“More plan sponsors (industrial companies with pension obligations) than ever have seen their pension plans go from being sorely underfunded to being nearly fully funded or even overfunded over the last year as equity markets have soared and rising interest rates have trimmed the present value of future pension obligations,” observes an April 4, 2014 research note by RBC Capital Markets analysts Eric N. Berg, Bulent Ozcan and Kenneth S Lee.
“Pension plan managers can lock in these gains by doing a pension transfer to an insurance company now. And that means, should the stock market take a fresh dive, it’ll be the insurance company’s problem to work through,” the analysts add.
What’s more, these companies would be able to palm off their pension benefit obligations (PBOs) to insurance companies at a relatively low cost – even up to just 50% of their annual operating cash flow for some.
The pension transfer market
Prudential Financial Inc (NYSE:PRU) basically pioneered the market with its ground-breaking pension transfer transactions for General Motors Company (NYSE:GM) and Verizon Communications Inc. (NYSE:VZ) about a year and a half ago.
RBC’s research, first conducted May 2013, now updated, to assess the size of the pension-close out market, as well as identify the larger industrial companies that could logically take the closeout route, may similarly be considered a first mover in the field.
“Our refreshed analysis of the pension closeout market leads us to believe the total ‘addressable market’ has increased significantly over the past year to $1 trillion of pension obligations,” observe the analysts.
Identifying likely corporate pension transferors
RBC brackets likely candidates in three categories, namely, “ideal,” “likely,” and “low-cost” transferors.
A company whose ratio of pension obligation to its market cap is above average relative to its peers, and which could transfer out its pension at a cost below the average of these peers, is considered “ideal.” Companies with similarly above-average pension obligation ratios which could dispose their pension liabilities for less than a year’s cash flow are called “likely” candidates. However, companies that could rid pension liabilities for a half-year’ worth or less of their cash flows, regardless of their pension/market cap ratio, are clubbed in the “low-cost” category.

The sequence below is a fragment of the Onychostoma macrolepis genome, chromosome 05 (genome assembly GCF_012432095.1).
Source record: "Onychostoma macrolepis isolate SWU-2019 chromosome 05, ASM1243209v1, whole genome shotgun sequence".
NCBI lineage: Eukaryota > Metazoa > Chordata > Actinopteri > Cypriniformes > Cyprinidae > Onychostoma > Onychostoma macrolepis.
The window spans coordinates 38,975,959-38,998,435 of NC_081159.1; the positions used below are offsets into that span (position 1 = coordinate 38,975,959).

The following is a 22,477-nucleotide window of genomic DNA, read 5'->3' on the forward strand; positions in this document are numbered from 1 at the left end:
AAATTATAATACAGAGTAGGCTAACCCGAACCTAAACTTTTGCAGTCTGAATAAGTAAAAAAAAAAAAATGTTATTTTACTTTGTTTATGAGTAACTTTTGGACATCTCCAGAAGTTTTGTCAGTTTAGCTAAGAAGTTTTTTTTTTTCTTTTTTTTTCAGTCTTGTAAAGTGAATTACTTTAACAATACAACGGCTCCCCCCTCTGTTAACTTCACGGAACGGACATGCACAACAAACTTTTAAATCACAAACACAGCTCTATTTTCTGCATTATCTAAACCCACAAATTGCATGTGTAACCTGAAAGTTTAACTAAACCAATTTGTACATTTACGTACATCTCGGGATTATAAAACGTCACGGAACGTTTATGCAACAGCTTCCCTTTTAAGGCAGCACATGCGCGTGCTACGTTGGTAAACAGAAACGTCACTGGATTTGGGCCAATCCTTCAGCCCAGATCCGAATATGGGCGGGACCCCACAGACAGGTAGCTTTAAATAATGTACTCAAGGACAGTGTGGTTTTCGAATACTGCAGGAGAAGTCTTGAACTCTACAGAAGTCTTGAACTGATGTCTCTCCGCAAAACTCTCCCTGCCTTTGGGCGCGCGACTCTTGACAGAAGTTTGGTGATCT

The under noted table shows how RBC’s projection of a $ 1 trillion market is made up:
It may be noted that in their model RBC assume that the transferor company would pay the insurers 110% of the plan liability, that it would close-out the pensions of its retirees only and that it tops off the pensions of existing employees to the extent money is taken from their account to fund the close-out for retirees.
The $1 trillion list
This list of 231 companies covers any that are able to transfer their defined benefit pensions to an insurer at a cash cost of less than 50% of its 2013 operational cash flow. We reproduce below the first 50 companies appearing in the list.
“The key conclusion of our study update is that as a result of the rise in interest rates and of the surge in the stock market the pension transfer business in the U.S. is going to be an even bigger market than we thought and could potentially involve dozens (scores perhaps) of oldline U.S. companies that have had traditional, defined-benefit pension plans for years – and could benefit in terms of less balance-sheet and earnings volatility,” says the RBC research note.